City kids.

SPring2018-32Back in May -which seems like an entirely different life- we spent a morning out at Frying Pan Farm with some friends. We love this (free!) farm and have met some of our VA friends out there a couple times. Animals to pet! Farm equipment to climb! Mud to stomp in! Fields to roam! A playground for picnics! I meant to share pictures… but then a certain baby girl showed up several weeks early and a whole lot of things didn’t get done. So here, better late than never, are some pictures of my city kid loving on the country.

SPring2018-33SPring2018-34SPring2018-35SPring2018-36See? Soooooo pregnant. And so happy to not be waddling around like that anymore. SPring2018-38SPring2018-39All summer I craved a yard. I love this city life we live, love the parks and museums and markets and activities. I love the community of urban motherhood that exists just by walking outside my door. But this past summer was really hard too, and so many times I thought how much easier life could be if I had a back door that opened into a yard, a yard where I could send Henry to run and play and explore when getting outside of the house with a newborn just felt like too much. I longed for space to store a stroller that wasn’t our car, and an entrance that didn’t involve flights of steps and lots of hauling. When we visited our families in Kentucky and Indiana at the end of the summer, Henry was in total bliss, his behavior and moods perfected by the endless space of country living and free play. It just compounded the conversations James and I have so frequently. Should we move out of the city? Is this life GOOD for our kids? Does it ask too much of them? Does it set them up for success, does it set us up for success as parents, or are we constantly “disciplining” things that would disappear in the face of more air and sun and space?SPring2018-40SPring2018-43I don’t have answers to those questions that scroll across our conversations on repeat. And they have woven themselves into so many blog posts and I know you are tired of hearing them. It’s because parenthood has made me acutely aware of how every decision reverberates through other human beings. But this blog post isn’t actually to wax poetic about the country and how much Henry needs freedom to run, or how the air and grass and space are what are missing from our life. It was going to be that, because those things are all true, and days like our day at the farm or our time with family remind me of that. And we do plan on someday getting that space, that grass, that life. But for now, we have city kids living a city. And lately, I have been treasuring the beauty of that. SPring2018-45SPring2018-46James often has really long days and intense weeks at work and lately there was an especially rough week where he left before the kids were up and got home long after they (and their mother) were in bed almost every day. Of course, that was the week Henry got a terrible case of HFM and Etta started childcare and my semester was gearing up and it was really, really, REALLY hard doing it on my own. Only in the city, the blessing can sometimes be that you aren’t alone, but rather stuffed in around so many people. Often, this feels like a restriction, but lately, I have been overwhelmed at the community. People like my upstairs neighbor, who will text me when she hears Henry start having a tantrum and say “I just put my cat in the stairwell for Henry to play with.” She always carries our packages up since she knows my hands are frequently full, and usually stops at 5:30 to invite Henry on a field trip to her apartment while I get to dash around and restore some pre-dinner order. People like my neighbor-turned-friend who lives in the building behind us and often shows up with paleo treats that she made extra because she knows we are lways on some sort of Whole30 kick. People like all the residents on our corner who showed up when we taped signs on the doors announcing a clean-out-your fridge potluck/block party. Henry’s godparents and so many good friends live within walking distance, but I also love how all the random members of city life that make up our community. Henry knows the dry cleaner and the baristas at coffee shops we frequent and the staff at The Pretzel Bakery and the old man who always sits on his porch in the evening and the nuns who walk by our house on their way to pray. I love that our kids are growing up shoved into a crowded and vibrant community full of so many different types of people. Obviously- that is possible anywhere. But the shear necessity of sharing space in the city brings it into sharp focus. I hope that living in this city is teaching him to love his neighbor, whoever they may be.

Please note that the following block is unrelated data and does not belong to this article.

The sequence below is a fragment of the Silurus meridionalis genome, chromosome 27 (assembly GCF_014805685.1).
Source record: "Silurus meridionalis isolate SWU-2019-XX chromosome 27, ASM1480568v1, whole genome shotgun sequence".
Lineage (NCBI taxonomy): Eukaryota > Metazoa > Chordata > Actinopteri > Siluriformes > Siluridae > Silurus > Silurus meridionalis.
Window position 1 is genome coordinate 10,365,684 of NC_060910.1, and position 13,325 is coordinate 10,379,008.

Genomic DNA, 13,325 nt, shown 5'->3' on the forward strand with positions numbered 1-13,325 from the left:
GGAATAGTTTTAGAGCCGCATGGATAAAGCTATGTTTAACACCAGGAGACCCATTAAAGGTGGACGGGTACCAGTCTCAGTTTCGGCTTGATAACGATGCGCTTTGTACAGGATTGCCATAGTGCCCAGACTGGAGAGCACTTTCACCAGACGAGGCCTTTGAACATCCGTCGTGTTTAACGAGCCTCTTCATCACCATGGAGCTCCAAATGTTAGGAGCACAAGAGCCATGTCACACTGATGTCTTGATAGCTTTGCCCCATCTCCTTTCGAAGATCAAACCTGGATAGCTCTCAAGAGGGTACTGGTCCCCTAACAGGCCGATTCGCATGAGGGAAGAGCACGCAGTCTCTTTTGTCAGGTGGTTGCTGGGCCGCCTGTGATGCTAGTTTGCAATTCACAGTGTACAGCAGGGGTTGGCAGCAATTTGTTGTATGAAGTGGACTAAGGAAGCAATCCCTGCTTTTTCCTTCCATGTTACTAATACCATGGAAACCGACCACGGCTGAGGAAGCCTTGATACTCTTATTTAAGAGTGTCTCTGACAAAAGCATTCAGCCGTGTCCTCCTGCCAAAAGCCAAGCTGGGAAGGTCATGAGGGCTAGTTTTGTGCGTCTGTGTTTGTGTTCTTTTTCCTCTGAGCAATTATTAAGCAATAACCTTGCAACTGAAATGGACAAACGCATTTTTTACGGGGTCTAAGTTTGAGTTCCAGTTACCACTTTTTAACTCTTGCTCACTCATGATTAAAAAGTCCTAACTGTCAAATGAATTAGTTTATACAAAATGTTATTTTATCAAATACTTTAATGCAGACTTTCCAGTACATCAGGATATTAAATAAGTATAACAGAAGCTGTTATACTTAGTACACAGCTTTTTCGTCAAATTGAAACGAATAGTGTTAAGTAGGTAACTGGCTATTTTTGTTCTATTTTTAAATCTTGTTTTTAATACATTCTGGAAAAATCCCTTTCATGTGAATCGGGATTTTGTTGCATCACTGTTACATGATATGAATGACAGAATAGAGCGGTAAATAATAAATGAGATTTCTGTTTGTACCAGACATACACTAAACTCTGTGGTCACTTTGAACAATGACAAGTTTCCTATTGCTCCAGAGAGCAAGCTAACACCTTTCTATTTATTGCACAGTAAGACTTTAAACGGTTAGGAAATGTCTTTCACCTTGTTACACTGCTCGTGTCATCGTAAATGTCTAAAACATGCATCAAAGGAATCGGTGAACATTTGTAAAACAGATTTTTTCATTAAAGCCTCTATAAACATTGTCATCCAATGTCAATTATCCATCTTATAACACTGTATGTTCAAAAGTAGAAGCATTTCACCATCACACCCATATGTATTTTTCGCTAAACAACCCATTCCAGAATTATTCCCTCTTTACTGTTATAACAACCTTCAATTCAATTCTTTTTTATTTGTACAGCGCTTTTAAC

I also just love watching Henry navigate city life. I love that he knows how to ride the metro and LIVES to ride the bus. Sometimes I drive him to James’ office when after work just so he can ride the bus home. He is shockingly competent at directions and navigating Capitol Hill, often calling out which way we should go before I even get to an intersection. He is at home in a world so different than the one I grew up in and I am insanely proud of that.SPring2018-47SPring2018-49Because ultimately, whatever home we raise children in is the only place they know how to thrive. I’m remembering that as I long for more space and delighting in knowing my kids are learning to conquer the city.

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The moments we [don’t] plan.